Last November, I got the chance to speak with Charlie Harding, host of hit musicology podcast “Switched on Pop,” for a project I was working on about our society’s consumption of rap music in the age of social media. When speaking to me, Harding dropped the term “NPR Music” as a joke while describing certain artists, later defining the phrase as a world of music that “is more intellectual and definitely privileges musicality and talent.” Furthermore, he claimed that the “NPR audience” is a “predominantly white crowd because public radio has a problem with whiteness.” With regards to hip-hop and R&B, this crowd holds artists like Solange and Noname in higher regard because of their complex takes on Blackness and Black American culture. He doesn’t use this term to diminish the talent of these artists, but more as a way to classify the type of music that is popular among young, liberal white people. 

While Harding explained this humorous term, I silently wondered if there was an underlying layer of anti-Blackness under the glorification of conscious rap by white hip-hop heads. Is rap music only valuable to them when it’s about the Black struggle? Why can’t one derive as much enjoyment from Megan Thee Stallion’s “Big Ole Freak” as they do from Kendrick Lamar’s “Hood Politics?” Claiming Kendrick Lamar as your favorite artist functions as an awfully convenient method of virtue signaling, so perhaps their enjoyment of solely conscious rap is a more palatable way for white communities to dip into Blackness. Black musicians should be able to make art without feeling pressure to constantly revisit the struggles that harm the Black community, seeing as their white counterparts are not held to the same standard of promoting social justice.

Nevertheless, popularity among NPR listeners and similar fans garners social capital for the artists that fall into these prescribed categories, because this audience has the influence and monetary support to back these artists up. Such an amount of social capital provides musicians with greater creative flexibility since there is no longer a need to prove themselves as artists. In the cases of Solange and Noname, both of these artists were eventually able to stray away from the “NPR audience.” For Solange, this came with the release of her much more abstract 2019 album When I Get Home, in which she uses elements of jazz, rap and R&B to capture the essence of Black, Southern culture. Noname, on the other hand, has taken a semi-hiatus from the rap industry altogether to run a book club and promote consciousness-raising within the Black community.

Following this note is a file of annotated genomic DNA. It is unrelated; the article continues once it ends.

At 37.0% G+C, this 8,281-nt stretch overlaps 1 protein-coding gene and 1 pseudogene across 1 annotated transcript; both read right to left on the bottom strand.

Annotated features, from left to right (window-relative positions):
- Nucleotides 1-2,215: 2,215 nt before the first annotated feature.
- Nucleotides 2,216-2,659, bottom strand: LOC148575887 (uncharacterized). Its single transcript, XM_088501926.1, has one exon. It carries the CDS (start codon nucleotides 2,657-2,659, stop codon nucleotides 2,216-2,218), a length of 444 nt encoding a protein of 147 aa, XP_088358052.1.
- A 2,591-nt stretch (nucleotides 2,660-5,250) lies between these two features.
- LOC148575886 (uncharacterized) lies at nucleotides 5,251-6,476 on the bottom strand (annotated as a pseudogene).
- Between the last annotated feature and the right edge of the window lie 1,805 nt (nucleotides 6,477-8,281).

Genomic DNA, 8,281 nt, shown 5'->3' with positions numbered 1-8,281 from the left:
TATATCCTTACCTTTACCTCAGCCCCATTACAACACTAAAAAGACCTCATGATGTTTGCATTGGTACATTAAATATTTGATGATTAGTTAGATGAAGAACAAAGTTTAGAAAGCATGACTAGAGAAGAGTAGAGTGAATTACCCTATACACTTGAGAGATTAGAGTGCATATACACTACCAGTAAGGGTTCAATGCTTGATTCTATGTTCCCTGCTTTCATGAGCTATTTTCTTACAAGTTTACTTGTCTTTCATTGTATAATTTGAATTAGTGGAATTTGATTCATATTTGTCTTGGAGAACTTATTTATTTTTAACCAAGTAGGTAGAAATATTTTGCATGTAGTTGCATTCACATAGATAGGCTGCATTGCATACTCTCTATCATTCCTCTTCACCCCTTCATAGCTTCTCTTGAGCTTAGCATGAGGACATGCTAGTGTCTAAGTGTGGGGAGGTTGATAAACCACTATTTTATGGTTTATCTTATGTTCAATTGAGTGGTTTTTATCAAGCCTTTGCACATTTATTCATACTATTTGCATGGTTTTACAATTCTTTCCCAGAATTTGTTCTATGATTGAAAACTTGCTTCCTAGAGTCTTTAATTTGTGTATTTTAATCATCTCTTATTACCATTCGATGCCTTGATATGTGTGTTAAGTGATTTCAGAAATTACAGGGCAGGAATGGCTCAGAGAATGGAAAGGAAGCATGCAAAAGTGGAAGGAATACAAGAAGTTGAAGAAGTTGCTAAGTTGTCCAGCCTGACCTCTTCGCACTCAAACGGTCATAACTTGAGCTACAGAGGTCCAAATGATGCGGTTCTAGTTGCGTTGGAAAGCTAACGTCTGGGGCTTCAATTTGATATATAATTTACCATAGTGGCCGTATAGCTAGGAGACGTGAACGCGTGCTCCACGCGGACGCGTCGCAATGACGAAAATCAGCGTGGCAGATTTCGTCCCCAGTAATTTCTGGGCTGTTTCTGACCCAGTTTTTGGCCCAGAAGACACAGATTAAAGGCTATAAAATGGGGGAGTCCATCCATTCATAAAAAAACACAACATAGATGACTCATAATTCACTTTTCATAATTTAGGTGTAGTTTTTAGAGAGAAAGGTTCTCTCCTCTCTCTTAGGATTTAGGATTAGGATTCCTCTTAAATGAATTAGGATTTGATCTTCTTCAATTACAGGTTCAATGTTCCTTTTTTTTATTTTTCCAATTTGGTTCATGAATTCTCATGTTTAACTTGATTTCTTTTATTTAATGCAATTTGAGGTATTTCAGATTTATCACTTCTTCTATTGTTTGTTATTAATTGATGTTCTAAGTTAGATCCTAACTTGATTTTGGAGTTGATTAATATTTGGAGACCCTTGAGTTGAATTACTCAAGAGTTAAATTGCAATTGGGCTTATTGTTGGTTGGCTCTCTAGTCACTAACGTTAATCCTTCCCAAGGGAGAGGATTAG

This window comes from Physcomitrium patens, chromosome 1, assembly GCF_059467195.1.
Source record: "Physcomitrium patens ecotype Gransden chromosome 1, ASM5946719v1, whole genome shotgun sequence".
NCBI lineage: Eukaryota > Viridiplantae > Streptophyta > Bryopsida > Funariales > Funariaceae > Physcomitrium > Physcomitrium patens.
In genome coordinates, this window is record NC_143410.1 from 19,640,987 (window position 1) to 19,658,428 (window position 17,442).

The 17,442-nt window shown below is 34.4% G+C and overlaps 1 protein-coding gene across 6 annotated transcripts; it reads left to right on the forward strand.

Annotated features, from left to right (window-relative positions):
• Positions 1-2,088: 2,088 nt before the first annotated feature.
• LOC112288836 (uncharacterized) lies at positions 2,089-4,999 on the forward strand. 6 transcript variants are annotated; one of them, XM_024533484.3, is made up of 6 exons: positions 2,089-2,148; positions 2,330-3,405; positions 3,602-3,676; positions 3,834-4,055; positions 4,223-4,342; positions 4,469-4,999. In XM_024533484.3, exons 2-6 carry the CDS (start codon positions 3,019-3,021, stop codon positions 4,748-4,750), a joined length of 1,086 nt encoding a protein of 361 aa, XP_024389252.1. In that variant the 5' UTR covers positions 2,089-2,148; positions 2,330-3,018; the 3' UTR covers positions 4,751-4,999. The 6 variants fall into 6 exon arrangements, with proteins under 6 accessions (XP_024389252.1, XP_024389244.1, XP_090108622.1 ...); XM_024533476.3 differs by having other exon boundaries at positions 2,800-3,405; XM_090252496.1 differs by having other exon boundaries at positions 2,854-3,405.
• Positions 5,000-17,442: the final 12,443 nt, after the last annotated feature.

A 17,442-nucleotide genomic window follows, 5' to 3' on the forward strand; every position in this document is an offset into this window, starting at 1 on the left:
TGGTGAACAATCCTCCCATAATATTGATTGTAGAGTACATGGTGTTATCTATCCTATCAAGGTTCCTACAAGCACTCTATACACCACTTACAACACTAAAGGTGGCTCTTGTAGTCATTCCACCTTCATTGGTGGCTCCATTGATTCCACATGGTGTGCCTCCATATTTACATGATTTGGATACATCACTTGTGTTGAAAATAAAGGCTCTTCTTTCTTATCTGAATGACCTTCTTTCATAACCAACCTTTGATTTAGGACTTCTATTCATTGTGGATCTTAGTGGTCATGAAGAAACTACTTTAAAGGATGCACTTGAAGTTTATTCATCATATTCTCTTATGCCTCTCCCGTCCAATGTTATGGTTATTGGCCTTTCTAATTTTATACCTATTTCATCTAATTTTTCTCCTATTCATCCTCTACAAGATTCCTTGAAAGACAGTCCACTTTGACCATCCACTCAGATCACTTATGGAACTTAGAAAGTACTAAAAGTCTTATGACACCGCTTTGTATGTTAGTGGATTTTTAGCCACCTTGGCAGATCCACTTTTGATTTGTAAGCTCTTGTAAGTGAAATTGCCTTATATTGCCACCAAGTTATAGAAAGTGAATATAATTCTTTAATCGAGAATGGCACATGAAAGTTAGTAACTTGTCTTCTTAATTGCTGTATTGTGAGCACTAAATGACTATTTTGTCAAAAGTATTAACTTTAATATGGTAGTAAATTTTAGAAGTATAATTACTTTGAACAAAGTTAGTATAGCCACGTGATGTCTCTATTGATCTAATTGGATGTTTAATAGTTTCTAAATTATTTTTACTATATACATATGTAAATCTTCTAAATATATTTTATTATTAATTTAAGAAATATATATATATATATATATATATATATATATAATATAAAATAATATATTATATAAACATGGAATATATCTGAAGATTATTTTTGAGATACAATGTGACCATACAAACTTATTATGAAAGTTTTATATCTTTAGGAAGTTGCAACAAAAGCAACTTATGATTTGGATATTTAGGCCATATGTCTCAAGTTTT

Ultimately, conscious rap does not necessarily reign as the supreme category of rap. Some forms of rap are meant to move your body while others were created to stimulate your mind. While there are surely many songs that don’t seem to fall into either category, it would be ignorant to automatically write Black art off as less meaningful just because it doesn’t address current sociopolitical events. Looking at Black music in such a way places its value in direct correlation to how socially aware it is, which is not, by any means, always an accurate indicator of good art. It’s important to keep an open mind when consuming rap music and be mindful of the implicit biases that may be at work while doing so.


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